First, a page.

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JRC News

Analysing nuclear and radioactive material Analysing nuclear and radioactive material
©EU 2011
Jun 29 2011

The JRC Institute for Transuranium Elements (ITU) developed a new method to determine the age of uranium ore and its intermediate products, such as yellow cake. The new method can be applied to intermediate products making it a useful complement to the most commonly used Thorium-230/Uranium-234 technique, limited to highly purified materials. Establishing the age of uranium concentrates provides key information which is needed to verify the declared origin of nuclear and radioactive materials.

The Aqua Alta Oceanographic Tower, 16 km off-shore from Venice, where marine water samples were taken. The Aqua Alta Oceanographic Tower, 16 km off-shore from Venice, where marine water samples were taken.
©EU, 2013
Aug 05 2013

The JRC presented its new multi-compound method developed for the analysis of polar organic chemical contaminants in marine water samples in a recently published article in the Analytical and Bioanalytical Chemistry journal.

Person soldering on a circuit board The method “Resource Efficiency Assessment of Products” identifies hotspots in products to improve their resource efficiency.
©Fotolia, wellphoto
Nov 24 2014

JRC scientists have developed a new method to assess and improve the resource efficiency of energy-using products, with a particular focus on their end-of-life. Most notably, results are being used for the revision of EU Ecodesign implementing measure for electronic displays (TV and computer screens) and the revision of EU Ecolabel criteria for television sets and personal and notebook computers.

A house with some construction work being carried out next to it Building sustainability should take into account the environmental issues in the general design process.
©Fotolia, artush
Mar 27 2015

A new approach proposed by JRC scientists results into a single indicator bringing together ecological costs, construction costs and the expected structural repair and downtime losses.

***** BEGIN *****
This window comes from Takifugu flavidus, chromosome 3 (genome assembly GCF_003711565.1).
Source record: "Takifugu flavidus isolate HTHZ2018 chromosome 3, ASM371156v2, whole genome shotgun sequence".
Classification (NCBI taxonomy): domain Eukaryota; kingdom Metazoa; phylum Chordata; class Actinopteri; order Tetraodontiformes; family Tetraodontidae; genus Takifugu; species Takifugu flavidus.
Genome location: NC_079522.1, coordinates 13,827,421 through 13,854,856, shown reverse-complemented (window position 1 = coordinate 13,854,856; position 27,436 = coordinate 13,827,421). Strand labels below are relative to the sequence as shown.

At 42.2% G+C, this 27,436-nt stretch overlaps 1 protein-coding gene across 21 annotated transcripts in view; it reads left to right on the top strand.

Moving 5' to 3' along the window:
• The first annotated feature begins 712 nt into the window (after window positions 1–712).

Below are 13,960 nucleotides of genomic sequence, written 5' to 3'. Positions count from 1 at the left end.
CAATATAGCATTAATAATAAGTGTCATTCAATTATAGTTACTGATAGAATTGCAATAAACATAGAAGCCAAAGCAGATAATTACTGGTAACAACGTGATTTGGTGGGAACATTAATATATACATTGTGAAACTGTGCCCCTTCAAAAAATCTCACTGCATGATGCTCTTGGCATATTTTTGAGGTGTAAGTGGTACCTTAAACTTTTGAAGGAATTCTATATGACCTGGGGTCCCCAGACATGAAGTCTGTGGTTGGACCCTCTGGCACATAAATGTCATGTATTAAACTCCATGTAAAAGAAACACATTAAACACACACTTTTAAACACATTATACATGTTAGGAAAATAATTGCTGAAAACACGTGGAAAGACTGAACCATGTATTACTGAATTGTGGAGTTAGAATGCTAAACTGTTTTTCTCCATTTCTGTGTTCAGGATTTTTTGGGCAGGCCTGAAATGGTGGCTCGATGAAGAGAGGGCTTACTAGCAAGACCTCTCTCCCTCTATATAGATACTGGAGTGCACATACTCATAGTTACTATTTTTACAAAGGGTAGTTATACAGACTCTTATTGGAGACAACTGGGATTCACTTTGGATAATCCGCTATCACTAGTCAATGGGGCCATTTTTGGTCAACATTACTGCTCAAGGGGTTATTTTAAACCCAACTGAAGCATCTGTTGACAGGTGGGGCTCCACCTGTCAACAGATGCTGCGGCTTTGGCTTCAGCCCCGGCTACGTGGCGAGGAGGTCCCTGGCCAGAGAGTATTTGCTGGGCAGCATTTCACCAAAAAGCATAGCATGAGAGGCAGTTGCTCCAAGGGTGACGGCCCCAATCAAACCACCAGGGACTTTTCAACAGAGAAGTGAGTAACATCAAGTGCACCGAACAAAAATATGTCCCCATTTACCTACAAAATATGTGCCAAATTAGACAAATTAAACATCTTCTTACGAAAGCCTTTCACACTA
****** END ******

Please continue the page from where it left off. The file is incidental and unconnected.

The JRC presented a new method to correct surface shapes of satellite imagery to study mountainous terrains. The JRC presented a new method to correct surface shapes of satellite imagery to study mountainous terrains.
©EU, 2009 (A-M. Petrescu)
Nov 06 2013

JRC scientists obtained remarkable results in correcting surface shapes of satellite imagery to study mountainous terrains, with a combination of topographic correction algorithms and statistical methods. The JRC presented its new method in a recently published article in the IEEE Journal of Selected Topics in Applied Earth Observations and Remote Sensing.

Tree crowns and Siberian sky, Central Siberia Climate change can alter the photosynthetic activity of vegetation
©F.Archard, 2004
Aug 19 2013

The JRC described its new method to study the long-term effects of climate change on vegetation in a recent article published in Remote Sensing, a journal about science and application of remote sensing technology.

Map Vessel declared positions (blue) and radiolocation of the available emissions (green) received by more than two base stations (stars)
©EU (source: Blue Hub)
Jan 05 2015

The JRC, in collaboration with the Italian coast guard service, has developed a new method to verify whether ship positions reported with the Automatic Identification System (AIS) are correct. This effective method does not need any additional sensors or technologies and it makes it possible to validate reported data and detect unintentionally incorrect, jammed or deliberately falsified information reported by ships.

Water Project Toolkit banner - children queuing to drink water The Water Project Toolkit helps implement water projects in developing countries
©EU
Feb 03 2015

In support of the European Union Water Initiative (EUWI), the JRC and EuropeAid have developed a new mobile app that provides guidance on best practices for implementing water and sanitation projects in the developing world. It is free of charge and can be used to steer this type of projects throughout its lifecycle.

Photo of a baby Already as small children we have bioaccumulated toxins in our body, which increase as we get older
©Milan Jurek (stock.xchng)
Feb 28 2012

When assessing the safety of chemical substances, knowledge on absorption, distribution (including the bioaccumulative potential), metabolism and excretion is essential. A lot of this information can be generated through in vitro and in silico test methods at tissue, cell or sub-cellular level. This information can be used as input parameters for physiologically-based toxicokinetic modelling (PBTK). Such computer modelling can help reducing the numbers of animal experiments by better targeting critical parameters. It has the potential to contribute to the replacement of animal tests in future.

A JRC map of conflict events in Somalia A map of conflict events in Somalia
©EU, 2011
Sep 28 2011

The JRC has developed a statistical modelling tool to analyse the risk of conflict in developing countries. The tool – which was presented at the conference "Scientific Support for Food Security and Global Governance" on 28 September - examines the link between natural resources and the risk of conflict by combining online news reports with geographical satellite data.

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